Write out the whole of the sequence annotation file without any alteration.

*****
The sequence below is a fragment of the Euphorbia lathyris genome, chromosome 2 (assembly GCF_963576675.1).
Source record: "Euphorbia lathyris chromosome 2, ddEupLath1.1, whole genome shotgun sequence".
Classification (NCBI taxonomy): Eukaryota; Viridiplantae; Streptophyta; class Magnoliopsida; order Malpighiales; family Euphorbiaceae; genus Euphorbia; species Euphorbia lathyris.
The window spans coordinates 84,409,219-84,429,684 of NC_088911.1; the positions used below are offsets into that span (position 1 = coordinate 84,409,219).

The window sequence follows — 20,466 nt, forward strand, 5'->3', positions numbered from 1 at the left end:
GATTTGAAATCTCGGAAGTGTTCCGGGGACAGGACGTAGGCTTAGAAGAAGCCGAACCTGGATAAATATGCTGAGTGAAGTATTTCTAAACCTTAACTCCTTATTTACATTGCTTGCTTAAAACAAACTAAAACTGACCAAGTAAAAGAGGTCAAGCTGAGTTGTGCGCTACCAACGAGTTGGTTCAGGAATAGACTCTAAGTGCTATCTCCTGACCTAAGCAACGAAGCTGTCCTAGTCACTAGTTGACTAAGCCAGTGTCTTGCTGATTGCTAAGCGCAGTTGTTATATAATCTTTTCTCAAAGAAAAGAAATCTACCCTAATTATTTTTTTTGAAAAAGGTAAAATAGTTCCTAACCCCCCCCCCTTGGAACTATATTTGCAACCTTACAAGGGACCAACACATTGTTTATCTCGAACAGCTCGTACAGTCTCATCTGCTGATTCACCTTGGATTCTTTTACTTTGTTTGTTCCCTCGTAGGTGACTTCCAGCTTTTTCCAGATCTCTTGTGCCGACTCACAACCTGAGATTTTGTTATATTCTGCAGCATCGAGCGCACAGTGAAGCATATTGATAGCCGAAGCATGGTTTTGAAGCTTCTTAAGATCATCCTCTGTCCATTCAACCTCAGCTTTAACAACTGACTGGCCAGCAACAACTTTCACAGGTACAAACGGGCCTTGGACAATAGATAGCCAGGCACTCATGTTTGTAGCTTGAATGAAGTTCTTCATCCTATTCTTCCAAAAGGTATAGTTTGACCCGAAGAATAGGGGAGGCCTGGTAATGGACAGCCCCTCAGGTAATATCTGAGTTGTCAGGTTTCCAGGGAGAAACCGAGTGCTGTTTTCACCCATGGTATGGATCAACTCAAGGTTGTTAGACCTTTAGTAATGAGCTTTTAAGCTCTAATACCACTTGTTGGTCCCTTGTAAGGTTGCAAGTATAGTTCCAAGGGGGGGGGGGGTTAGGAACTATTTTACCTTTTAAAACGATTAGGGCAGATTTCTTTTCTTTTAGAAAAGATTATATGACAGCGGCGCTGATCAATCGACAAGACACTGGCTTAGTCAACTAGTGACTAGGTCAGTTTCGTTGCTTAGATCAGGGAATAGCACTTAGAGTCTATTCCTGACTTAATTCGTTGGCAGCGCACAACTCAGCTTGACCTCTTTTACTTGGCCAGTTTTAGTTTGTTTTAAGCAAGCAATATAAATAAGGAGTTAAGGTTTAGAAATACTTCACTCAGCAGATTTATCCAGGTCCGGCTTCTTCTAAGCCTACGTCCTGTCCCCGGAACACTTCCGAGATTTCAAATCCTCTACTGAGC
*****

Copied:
The sequence below is a fragment of the Euphorbia lathyris genome, chromosome 2 (assembly GCF_963576675.1).
Source record: "Euphorbia lathyris chromosome 2, ddEupLath1.1, whole genome shotgun sequence".
Classification (NCBI taxonomy): Eukaryota; Viridiplantae; Streptophyta; class Magnoliopsida; order Malpighiales; family Euphorbiaceae; genus Euphorbia; species Euphorbia lathyris.
The window spans coordinates 84,409,219-84,429,684 of NC_088911.1; the positions used below are offsets into that span (position 1 = coordinate 84,409,219).

The window sequence follows — 20,466 nt, forward strand, 5'->3', positions numbered from 1 at the left end:
GATTTGAAATCTCGGAAGTGTTCCGGGGACAGGACGTAGGCTTAGAAGAAGCCGAACCTGGATAAATATGCTGAGTGAAGTATTTCTAAACCTTAACTCCTTATTTACATTGCTTGCTTAAAACAAACTAAAACTGACCAAGTAAAAGAGGTCAAGCTGAGTTGTGCGCTACCAACGAGTTGGTTCAGGAATAGACTCTAAGTGCTATCTCCTGACCTAAGCAACGAAGCTGTCCTAGTCACTAGTTGACTAAGCCAGTGTCTTGCTGATTGCTAAGCGCAGTTGTTATATAATCTTTTCTCAAAGAAAAGAAATCTACCCTAATTATTTTTTTTGAAAAAGGTAAAATAGTTCCTAACCCCCCCCCCTTGGAACTATATTTGCAACCTTACAAGGGACCAACACATTGTTTATCTCGAACAGCTCGTACAGTCTCATCTGCTGATTCACCTTGGATTCTTTTACTTTGTTTGTTCCCTCGTAGGTGACTTCCAGCTTTTTCCAGATCTCTTGTGCCGACTCACAACCTGAGATTTTGTTATATTCTGCAGCATCGAGCGCACAGTGAAGCATATTGATAGCCGAAGCATGGTTTTGAAGCTTCTTAAGATCATCCTCTGTCCATTCAACCTCAGCTTTAACAACTGACTGGCCAGCAACAACTTTCACAGGTACAAACGGGCCTTGGACAATAGATAGCCAGGCACTCATGTTTGTAGCTTGAATGAAGTTCTTCATCCTATTCTTCCAAAAGGTATAGTTTGACCCGAAGAATAGGGGAGGCCTGGTAATGGACAGCCCCTCAGGTAATATCTGAGTTGTCAGGTTTCCAGGGAGAAACCGAGTGCTGTTTTCACCCATGGTATGGATCAACTCAAGGTTGTTAGACCTTTAGTAATGAGCTTTTAAGCTCTAATACCACTTGTTGGTCCCTTGTAAGGTTGCAAGTATAGTTCCAAGGGGGGGGGGGGTTAGGAACTATTTTACCTTTTAAAACGATTAGGGCAGATTTCTTTTCTTTTAGAAAAGATTATATGACAGCGGCGCTGATCAATCGACAAGACACTGGCTTAGTCAACTAGTGACTAGGTCAGTTTCGTTGCTTAGATCAGGGAATAGCACTTAGAGTCTATTCCTGACTTAATTCGTTGGCAGCGCACAACTCAGCTTGACCTCTTTTACTTGGCCAGTTTTAGTTTGTTTTAAGCAAGCAATATAAATAAGGAGTTAAGGTTTAGAAATACTTCACTCAGCAGATTTATCCAGGTCCGGCTTCTTCTAAGCCTACGTCCTGTCCCCGGAACACTTCCGAGATTTCAAATCCTCTACTGAGC